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I first saw Wiremax about six months ago in it's earlier days - and loved the concept... but like many cutting-edge technologies, it faded off the radar as the second screen or companion app re-shaped how we look at interactive TV via Tablets and Smart Phones. In fact, I wrote about Wiremax in February 2011:
This technology from Wirewax I came across the other day (Hat Tip to Gavin McGarry at MIPTV blog for the link) allows one to add your own tags to objects (and people) in videos, and then add information, images, links, video as well as Flash applications which viewers can interact with.
On top of that you can also get behavioural data enabling you to watch your content through your viewer's eyes and see where people interacted, what they did, where they jumped off. This kind of technology on a touchscreen tablet will certainly take it to the next level... However, one thing that irks me a bit, and which leads me back towards the two screen methodology in terms of interaction on video, is how jarring it is to stop the video all time. Perhaps the future of this technology will be as a companion experience on the secondary screen, leaving the big screen to create continuity and flow.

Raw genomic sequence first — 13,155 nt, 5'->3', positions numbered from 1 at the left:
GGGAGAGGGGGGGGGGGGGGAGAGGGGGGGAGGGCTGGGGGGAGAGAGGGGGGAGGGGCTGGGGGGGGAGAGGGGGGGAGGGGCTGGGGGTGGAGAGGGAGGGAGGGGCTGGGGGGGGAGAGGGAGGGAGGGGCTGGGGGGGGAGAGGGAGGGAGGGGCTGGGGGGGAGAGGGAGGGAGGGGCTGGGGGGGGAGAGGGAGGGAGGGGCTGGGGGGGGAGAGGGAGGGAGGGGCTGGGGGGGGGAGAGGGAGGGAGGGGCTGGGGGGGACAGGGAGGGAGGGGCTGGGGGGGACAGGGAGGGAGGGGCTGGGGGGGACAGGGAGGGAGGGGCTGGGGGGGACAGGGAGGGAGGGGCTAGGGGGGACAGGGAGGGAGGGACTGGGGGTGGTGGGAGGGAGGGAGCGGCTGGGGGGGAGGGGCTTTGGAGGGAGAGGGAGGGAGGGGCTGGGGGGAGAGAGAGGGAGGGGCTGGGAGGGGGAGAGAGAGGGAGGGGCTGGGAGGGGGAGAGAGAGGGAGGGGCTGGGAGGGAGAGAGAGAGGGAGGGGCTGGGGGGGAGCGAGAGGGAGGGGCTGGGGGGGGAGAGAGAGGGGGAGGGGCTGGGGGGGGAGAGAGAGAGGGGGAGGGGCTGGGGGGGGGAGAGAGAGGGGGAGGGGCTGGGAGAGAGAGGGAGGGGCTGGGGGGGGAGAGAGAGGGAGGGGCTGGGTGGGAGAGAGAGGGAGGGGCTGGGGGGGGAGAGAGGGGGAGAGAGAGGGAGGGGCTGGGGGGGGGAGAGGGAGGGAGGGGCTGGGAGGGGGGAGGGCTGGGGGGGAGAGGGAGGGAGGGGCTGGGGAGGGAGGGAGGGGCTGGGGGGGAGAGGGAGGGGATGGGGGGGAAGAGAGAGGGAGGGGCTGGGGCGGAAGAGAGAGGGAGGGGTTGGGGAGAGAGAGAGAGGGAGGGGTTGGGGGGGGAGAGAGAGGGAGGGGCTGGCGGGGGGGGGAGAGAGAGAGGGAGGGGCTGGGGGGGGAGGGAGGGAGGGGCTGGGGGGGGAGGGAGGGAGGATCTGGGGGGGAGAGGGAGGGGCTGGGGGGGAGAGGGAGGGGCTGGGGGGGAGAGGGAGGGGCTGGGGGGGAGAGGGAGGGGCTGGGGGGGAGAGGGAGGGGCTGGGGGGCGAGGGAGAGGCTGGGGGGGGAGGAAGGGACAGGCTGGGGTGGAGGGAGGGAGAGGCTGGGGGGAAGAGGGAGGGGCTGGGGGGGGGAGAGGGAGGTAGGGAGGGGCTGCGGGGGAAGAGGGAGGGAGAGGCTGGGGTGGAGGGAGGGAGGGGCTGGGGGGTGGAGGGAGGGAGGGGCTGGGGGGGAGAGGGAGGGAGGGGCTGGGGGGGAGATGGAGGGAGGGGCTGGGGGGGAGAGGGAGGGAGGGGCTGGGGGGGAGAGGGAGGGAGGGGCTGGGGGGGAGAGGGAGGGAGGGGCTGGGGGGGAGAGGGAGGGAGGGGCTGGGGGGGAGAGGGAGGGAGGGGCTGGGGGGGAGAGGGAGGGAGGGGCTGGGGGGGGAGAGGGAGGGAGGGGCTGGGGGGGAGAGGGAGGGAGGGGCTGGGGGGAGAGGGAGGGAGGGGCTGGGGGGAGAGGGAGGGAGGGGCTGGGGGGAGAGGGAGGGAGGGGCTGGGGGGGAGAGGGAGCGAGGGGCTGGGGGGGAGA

Or perhaps it's better as a ten foot lean back experience? I am stumped on this one in terms of best how it can play out. I know I love it, but how it comes into the market and how will consumers adopt this kind of experience is another story.
wireMAX has come a long way in a short time and now, coupled with Korean fashion maestros oki-ni they have created The Game - a “fully-shoppable” fashion video allowing the viewer to click on models and clothing, and then click to buy.
Taking this technology to connected TV is not a huge leap - being Flash-based and Samsung opening up their development platform to Flash earlier this year means it's possible from a tech point of view. But ergonomics and UX are another issue. You would need a 'wand' like remote to navigate the video properly - though a work-around could probably be had with old-school analogue remote arrows and shifting from hotspot to hotspot.
This is one option for a branded single screen TV application for sure. And with 140 million connected TV devices coming on the market by 2014, technologies like wireMAX will change the way we behave on the single screen aside from the two-screen experiences the industry is raving about today with companion apps on the tablet, Social TV et al.
What do you think?